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On the Theory of Strategic Voting -super-1

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  • David P. Myatt

Abstract

In a plurality-rule election, a group of voters must coordinate behind one of two challengers in order to defeat a disliked status quo. Departing from existing work, the support for each challenger must be inferred from the private observation of informative signals. The unique equilibrium involves limited strategic voting and incomplete coordination. This is driven by negative feedback: an increase in strategic voting by others reduces the incentives for a voter to act strategically. Strategic-voting incentives are lower in relatively marginal elections, after controlling for the distance from contention of a trailing preferred challenger. A calibration applied to the U.K. General Election of 1997 is consistent with the impact of strategic voting and the reported accuracy of voters' understanding of the electoral situation. Copyright 2007, Wiley-Blackwell.

Suggested Citation

  • David P. Myatt, 2007. "On the Theory of Strategic Voting -super-1," Review of Economic Studies, Oxford University Press, vol. 74(1), pages 255-281.
  • Handle: RePEc:oup:restud:v:74:y:2007:i:1:p:255-281
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    File URL: http://hdl.handle.net/10.1111/j.1467-937X.2007.00421.x
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    Citations

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    Cited by:

    1. Suwankiri, Benjarong & Razin, Assaf & Sadka, Efraim, 2016. "The welfare state and migration: A dynamic analysis of political coalitions," Research in Economics, Elsevier, vol. 70(1), pages 122-142.
    2. Hughes, Niall, 2016. "Voting in legislative elections under plurality rule," Journal of Economic Theory, Elsevier, vol. 166(C), pages 51-93.
    3. Bouton, Laurent & Castanheira, Micael & Llorente-Saguer, Aniol, 2016. "Divided majority and information aggregation: Theory and experiment," Journal of Public Economics, Elsevier, vol. 134(C), pages 114-128.
    4. Laurent Bouton & Benjamin G. Ogden, 2017. "Ethical Voting in Multicandidate Elections," NBER Working Papers 23898, National Bureau of Economic Research, Inc.
    5. Antoine Loeper & Jakub Steiner & Colin Stewart, 2014. "Influential Opinion Leaders," Economic Journal, Royal Economic Society, vol. 124(581), pages 1147-1167, December.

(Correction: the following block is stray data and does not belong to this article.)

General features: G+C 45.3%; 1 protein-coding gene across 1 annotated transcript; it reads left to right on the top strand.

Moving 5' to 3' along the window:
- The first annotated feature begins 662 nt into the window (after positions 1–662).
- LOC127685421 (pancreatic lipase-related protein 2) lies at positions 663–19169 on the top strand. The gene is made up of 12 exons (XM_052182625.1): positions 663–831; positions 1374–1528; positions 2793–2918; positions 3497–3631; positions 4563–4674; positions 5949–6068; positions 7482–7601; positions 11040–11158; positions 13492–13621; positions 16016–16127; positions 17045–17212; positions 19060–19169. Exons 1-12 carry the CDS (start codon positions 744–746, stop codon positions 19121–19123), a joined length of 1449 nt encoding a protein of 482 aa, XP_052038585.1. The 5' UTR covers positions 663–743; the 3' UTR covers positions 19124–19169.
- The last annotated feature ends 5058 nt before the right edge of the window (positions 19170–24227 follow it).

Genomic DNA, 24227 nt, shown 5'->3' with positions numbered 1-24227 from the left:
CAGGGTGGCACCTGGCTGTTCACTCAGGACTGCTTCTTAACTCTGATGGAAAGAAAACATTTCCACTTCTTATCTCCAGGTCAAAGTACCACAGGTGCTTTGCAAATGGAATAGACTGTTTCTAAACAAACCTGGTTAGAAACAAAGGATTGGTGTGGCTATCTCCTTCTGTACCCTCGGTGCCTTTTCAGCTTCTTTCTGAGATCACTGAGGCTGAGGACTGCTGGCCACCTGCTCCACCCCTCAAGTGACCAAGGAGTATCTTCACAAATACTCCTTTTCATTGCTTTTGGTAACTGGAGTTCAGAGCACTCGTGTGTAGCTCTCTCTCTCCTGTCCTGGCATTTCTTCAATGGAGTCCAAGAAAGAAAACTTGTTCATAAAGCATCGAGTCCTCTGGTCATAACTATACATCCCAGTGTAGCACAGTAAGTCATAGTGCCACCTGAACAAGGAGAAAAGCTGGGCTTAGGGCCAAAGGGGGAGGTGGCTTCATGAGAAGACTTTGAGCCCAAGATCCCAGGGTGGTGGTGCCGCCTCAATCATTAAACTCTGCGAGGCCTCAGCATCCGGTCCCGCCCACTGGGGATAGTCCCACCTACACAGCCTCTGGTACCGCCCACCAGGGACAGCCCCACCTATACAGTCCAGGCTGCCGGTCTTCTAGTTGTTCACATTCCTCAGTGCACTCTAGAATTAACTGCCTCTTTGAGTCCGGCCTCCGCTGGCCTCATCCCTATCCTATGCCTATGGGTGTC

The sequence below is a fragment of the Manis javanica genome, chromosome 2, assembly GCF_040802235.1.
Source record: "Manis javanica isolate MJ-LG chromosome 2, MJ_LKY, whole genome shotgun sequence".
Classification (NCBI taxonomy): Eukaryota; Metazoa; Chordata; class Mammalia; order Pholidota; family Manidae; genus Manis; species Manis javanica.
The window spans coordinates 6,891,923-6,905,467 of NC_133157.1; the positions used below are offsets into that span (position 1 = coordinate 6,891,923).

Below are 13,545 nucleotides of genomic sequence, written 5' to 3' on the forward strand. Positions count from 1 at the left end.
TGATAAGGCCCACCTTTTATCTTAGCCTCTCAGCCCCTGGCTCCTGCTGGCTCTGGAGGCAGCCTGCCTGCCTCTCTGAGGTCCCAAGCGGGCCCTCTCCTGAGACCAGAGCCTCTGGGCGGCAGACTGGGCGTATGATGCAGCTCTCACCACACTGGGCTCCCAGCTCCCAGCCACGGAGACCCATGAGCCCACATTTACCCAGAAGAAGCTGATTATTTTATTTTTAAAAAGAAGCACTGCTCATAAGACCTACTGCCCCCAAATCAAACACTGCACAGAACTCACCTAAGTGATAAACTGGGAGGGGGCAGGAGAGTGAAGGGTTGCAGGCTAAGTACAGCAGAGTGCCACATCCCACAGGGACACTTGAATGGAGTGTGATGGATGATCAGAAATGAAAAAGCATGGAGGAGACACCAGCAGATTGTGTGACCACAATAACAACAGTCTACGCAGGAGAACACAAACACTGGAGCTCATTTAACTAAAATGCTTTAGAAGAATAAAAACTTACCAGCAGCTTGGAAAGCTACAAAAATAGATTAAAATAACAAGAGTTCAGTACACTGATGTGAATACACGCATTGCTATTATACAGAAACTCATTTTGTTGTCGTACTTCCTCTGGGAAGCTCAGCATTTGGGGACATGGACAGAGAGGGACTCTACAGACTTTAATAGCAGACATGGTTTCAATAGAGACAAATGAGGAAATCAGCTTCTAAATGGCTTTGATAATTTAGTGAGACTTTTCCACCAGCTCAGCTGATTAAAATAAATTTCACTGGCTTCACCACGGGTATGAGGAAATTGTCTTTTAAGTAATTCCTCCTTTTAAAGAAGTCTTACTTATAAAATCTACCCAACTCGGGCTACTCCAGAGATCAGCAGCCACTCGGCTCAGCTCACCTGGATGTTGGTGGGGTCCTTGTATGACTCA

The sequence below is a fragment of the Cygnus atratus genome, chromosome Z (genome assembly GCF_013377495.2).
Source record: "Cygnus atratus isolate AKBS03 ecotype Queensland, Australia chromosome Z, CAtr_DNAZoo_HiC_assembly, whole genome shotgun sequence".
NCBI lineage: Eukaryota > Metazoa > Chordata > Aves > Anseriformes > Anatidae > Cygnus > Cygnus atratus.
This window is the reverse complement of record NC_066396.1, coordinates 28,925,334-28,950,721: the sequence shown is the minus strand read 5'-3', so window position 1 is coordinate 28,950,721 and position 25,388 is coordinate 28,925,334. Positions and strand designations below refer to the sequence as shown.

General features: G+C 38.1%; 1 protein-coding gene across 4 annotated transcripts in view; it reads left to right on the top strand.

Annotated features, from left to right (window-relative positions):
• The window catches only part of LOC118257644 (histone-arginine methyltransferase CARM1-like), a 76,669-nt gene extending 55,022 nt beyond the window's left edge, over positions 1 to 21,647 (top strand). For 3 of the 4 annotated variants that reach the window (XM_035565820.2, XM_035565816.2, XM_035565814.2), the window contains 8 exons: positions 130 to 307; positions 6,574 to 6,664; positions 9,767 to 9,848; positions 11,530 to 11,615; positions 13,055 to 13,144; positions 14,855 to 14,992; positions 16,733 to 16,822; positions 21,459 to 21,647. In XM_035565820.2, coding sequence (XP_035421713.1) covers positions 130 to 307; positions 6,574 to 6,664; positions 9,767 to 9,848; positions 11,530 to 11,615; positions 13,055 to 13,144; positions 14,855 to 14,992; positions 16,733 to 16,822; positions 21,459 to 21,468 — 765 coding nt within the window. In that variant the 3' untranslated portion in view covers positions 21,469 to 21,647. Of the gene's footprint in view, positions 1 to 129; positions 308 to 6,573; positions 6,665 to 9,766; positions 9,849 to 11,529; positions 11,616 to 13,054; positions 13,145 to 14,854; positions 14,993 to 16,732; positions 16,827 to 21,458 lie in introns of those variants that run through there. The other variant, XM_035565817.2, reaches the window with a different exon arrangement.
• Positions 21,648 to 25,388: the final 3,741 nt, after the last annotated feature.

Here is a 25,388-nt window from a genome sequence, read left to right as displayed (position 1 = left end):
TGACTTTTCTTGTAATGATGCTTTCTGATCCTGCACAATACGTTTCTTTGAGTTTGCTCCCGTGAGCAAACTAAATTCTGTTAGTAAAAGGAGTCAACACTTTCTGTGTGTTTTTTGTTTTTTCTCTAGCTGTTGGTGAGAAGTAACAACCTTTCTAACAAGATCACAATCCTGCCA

6. Granić, Đura-Georg, 2017. "The problem of the divided majority: Preference aggregation under uncertainty," Journal of Economic Behavior & Organization, Elsevier, vol. 133(C), pages 21-38.
    7. Lehtinen, Aki, 2008. "The welfare consequences of strategic behaviour under approval and plurality voting," European Journal of Political Economy, Elsevier, vol. 24(3), pages 688-704, September.
    8. Ekmekci, Mehmet, 2009. "Manipulation through political endorsements," Journal of Economic Theory, Elsevier, vol. 144(3), pages 1227-1248, May.
    9. Bouton, Laurent & Castanheira, Micael & Llorente-Saguer, Aniol, 2017. "Multicandidate elections: Aggregate uncertainty in the laboratory," Games and Economic Behavior, Elsevier, vol. 101(C), pages 132-150.
    10. Richiardi Matteo G, 2009. "Should (and Could) We Ban Prescriptions?," The B.E. Journal of Economic Analysis & Policy, De Gruyter, vol. 9(1), pages 1-28, January.
    11. Todd R. Kaplan & Bradley J. Ruffle, 2012. "Which Way to Cooperate," Economic Journal, Royal Economic Society, vol. 122(563), pages 1042-1068, September.
    12. Sanne Zwart, 2010. "Ensuring a representative referendum outcome: the daunting task of setting the quorum right," Social Choice and Welfare, Springer;The Society for Social Choice and Welfare, vol. 34(4), pages 643-677, April.
    13. Massimo Bordignon & Tommaso Nannicini & Guido Tabellini, 2009. "Moderating Political Extremism: Single Round vs Runoff Elections under Plurality Rule," Working Papers 348, IGIER (Innocenzo Gasparini Institute for Economic Research), Bocconi University.
    14. Arnaud Dellis & Sean D’Evelyn & Katerina Sherstyuk, 2011. "Multiple votes, ballot truncation and the two-party system: an experiment," Social Choice and Welfare, Springer;The Society for Social Choice and Welfare, vol. 37(2), pages 171-200, July.
    15. Michael Herrmann, 2012. "Voter uncertainty and failure of Duverger’s law: an empirical analysis," Public Choice, Springer, vol. 151(1), pages 63-90, April.
    16. Laurent Bouton & Micael Castanheira, 2012. "One Person, Many Votes: Divided Majority and Information Aggregation," Econometrica, Econometric Society, vol. 80(1), pages 43-87, January.
    17. Demeze, Herman & Moyouwou, Issofa & Pongou, Roland, 2016. "The Welfare Economics of Tactical Voting in Democracies: A Partial Identification Equilibrium Analysis," MPRA Paper 70607, University Library of Munich, Germany.
    18. repec:aea:aecrev:v:107:y:2017:i:7:p:1824-57 is not listed on IDEAS
    19. Haldun Evrenk & Chien-Yuan Sher, 2015. "Social interactions in voting behavior: distinguishing between strategic voting and the bandwagon effect," Public Choice, Springer, vol. 162(3), pages 405-423, March.
    20. Sanne Zwart, 2007. "Fixing the Quorum: Representation versus Abstention," Economics Working Papers ECO2007/07, European University Institute.
    21. repec:eee:poleco:v:49:y:2017:i:c:p:123-133 is not listed on IDEAS
    22. St'ephane Dupraz & Daniel Muller & Lionel Page, 2013. "Tactical Voting and Voter's Sophistication in British Elections," QuBE Working Papers 011, QUT Business School.
    23. Patrick Hummel, 2011. "Proportional versus winner-take-all electoral vote allocations," Public Choice, Springer, vol. 148(3), pages 381-393, September.

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